I know this is easier said than done. For starters, it would be hard to find qualified knowledge workers to fill these roles — especially those on the front-lines as arbitrators. Let’s call this the “labor problem”. However, these would be new jobs with good wages, paid endogenously by the private sector in a self-sustaining closed-loop, as described earlier, rather than exogenously by the public purse ad infinitum.

The borderless, supranational nature of the web would also present a challenge. A principally geographic arbitration solution is hard to enact amidst issues of political jurisdiction and VPN loopholes. Let’s call this the “geopolitical problem”. Perhaps it would require a multilateral treaty among UN constituents who agree to uniform standards. Nonetheless, even void of a robust fix for this problem, the arbitration solution would still act as a deterrent for regular, modal, US consumers who contribute to the propagation of this trash.

In addition, this would result in sending a lot of the trash underground, into darkness, and off-the-grid. Let’s call this the “underground problem”. While admittedly a consolation, at least this cause-and-effect would add friction to viral distribution — per the old “public square vs private living room” analogy.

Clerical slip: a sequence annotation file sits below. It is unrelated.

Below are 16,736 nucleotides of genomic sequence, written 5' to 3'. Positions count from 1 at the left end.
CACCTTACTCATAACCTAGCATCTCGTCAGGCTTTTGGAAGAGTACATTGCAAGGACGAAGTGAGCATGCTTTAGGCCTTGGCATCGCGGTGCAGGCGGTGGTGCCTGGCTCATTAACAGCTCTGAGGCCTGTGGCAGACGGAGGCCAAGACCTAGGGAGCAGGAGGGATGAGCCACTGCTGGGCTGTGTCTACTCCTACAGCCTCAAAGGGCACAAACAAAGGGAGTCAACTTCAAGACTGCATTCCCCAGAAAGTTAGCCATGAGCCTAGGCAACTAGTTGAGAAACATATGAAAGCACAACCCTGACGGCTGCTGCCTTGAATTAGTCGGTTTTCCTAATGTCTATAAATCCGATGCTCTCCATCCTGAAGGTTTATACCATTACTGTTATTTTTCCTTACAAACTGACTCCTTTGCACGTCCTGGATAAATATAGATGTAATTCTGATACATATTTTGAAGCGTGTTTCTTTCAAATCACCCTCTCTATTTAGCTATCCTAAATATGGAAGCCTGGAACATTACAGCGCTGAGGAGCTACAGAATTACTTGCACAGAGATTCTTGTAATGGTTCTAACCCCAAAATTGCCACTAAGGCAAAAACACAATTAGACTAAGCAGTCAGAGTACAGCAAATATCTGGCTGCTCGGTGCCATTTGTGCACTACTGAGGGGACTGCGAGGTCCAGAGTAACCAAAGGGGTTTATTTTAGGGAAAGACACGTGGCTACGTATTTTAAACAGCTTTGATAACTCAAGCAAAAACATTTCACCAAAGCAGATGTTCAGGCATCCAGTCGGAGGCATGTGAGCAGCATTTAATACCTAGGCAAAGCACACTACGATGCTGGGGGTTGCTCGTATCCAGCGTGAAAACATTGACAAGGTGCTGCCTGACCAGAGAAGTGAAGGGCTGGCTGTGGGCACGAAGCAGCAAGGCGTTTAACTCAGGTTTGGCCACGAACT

Finally, albeit the most efficient process available, arbitration logistics would still be relatively time-consuming from start to finish, which would almost certainly mean that the damage would have already been done by the content in question by the time that a verdict is dealt. Let’s call this the “latency problem”. Again, all I can say is that the benefits of deterrence are better than nothing. Witting violators have justice served; unwitting learn their lesson. Ignorantia juris non excusat — ignorance of law excuses no one.

All told, these caveats will probably require different solutions of their own, but at least progress against one problem is better than stasis. Regardless, let’s walk before we run here. The proposal herein is a workable “seed for the conversation”, as I’ll keep repeating. It requires collaboration among multidisciplinary experts, not to mention public comment, so we can build/measure/learn and arrive at something more implementation-ready.

Sustainable system design

The system itself needs designing too, and we can all start by referring to the work of Nobel Prize-winner Elinor Ostrom, who spent her career studying “Common Pool Resources” (CPRs) — open access natural resources like forests, fisheries, oil fields, grazing lands, and irrigation infrastructure. Based upon her empirical observations of economically and ecologically sustainable ecosystems, Ostrom identified eight design principles for averting a tragedy of the commons

  1. Clear definition:
    Clearly define the CPR’s contents and participants (and clearly define excluded contents and participants).
  2. Local adaptation:
    Adapt the CPR’s rules to fit local conditions and culture.
  3. Self-determinism: